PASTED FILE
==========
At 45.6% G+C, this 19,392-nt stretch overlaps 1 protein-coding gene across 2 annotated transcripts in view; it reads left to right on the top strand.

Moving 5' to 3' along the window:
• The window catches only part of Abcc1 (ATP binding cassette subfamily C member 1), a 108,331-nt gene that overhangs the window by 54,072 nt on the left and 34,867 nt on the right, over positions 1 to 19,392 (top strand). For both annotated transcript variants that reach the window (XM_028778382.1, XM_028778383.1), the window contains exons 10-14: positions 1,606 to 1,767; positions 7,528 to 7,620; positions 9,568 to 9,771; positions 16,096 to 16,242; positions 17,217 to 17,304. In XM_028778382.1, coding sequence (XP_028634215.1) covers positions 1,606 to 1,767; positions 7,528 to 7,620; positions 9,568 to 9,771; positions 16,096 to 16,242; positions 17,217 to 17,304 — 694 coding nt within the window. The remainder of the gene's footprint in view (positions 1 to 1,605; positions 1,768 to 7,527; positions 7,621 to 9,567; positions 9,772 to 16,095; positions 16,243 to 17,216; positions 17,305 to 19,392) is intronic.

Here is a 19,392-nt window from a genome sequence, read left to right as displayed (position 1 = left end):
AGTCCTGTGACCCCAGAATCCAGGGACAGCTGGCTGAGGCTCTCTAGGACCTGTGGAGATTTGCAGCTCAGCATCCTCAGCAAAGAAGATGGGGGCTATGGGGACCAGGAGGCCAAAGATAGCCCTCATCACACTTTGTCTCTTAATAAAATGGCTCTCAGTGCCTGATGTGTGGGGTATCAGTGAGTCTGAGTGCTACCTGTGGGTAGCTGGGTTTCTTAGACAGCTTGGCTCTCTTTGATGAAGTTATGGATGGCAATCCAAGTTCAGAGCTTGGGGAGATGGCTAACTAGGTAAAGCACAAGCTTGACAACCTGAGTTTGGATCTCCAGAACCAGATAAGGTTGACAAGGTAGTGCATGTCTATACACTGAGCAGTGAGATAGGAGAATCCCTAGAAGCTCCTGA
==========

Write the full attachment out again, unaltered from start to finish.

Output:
At 45.6% G+C, this 19,392-nt stretch overlaps 1 protein-coding gene across 2 annotated transcripts in view; it reads left to right on the top strand.

Moving 5' to 3' along the window:
• The window catches only part of Abcc1 (ATP binding cassette subfamily C member 1), a 108,331-nt gene that overhangs the window by 54,072 nt on the left and 34,867 nt on the right, over positions 1 to 19,392 (top strand). For both annotated transcript variants that reach the window (XM_028778382.1, XM_028778383.1), the window contains exons 10-14: positions 1,606 to 1,767; positions 7,528 to 7,620; positions 9,568 to 9,771; positions 16,096 to 16,242; positions 17,217 to 17,304. In XM_028778382.1, coding sequence (XP_028634215.1) covers positions 1,606 to 1,767; positions 7,528 to 7,620; positions 9,568 to 9,771; positions 16,096 to 16,242; positions 17,217 to 17,304 — 694 coding nt within the window. The remainder of the gene's footprint in view (positions 1 to 1,605; positions 1,768 to 7,527; positions 7,621 to 9,567; positions 9,772 to 16,095; positions 16,243 to 17,216; positions 17,305 to 19,392) is intronic.

Here is a 19,392-nt window from a genome sequence, read left to right as displayed (position 1 = left end):
AGTCCTGTGACCCCAGAATCCAGGGACAGCTGGCTGAGGCTCTCTAGGACCTGTGGAGATTTGCAGCTCAGCATCCTCAGCAAAGAAGATGGGGGCTATGGGGACCAGGAGGCCAAAGATAGCCCTCATCACACTTTGTCTCTTAATAAAATGGCTCTCAGTGCCTGATGTGTGGGGTATCAGTGAGTCTGAGTGCTACCTGTGGGTAGCTGGGTTTCTTAGACAGCTTGGCTCTCTTTGATGAAGTTATGGATGGCAATCCAAGTTCAGAGCTTGGGGAGATGGCTAACTAGGTAAAGCACAAGCTTGACAACCTGAGTTTGGATCTCCAGAACCAGATAAGGTTGACAAGGTAGTGCATGTCTATACACTGAGCAGTGAGATAGGAGAATCCCTAGAAGCTCCTGA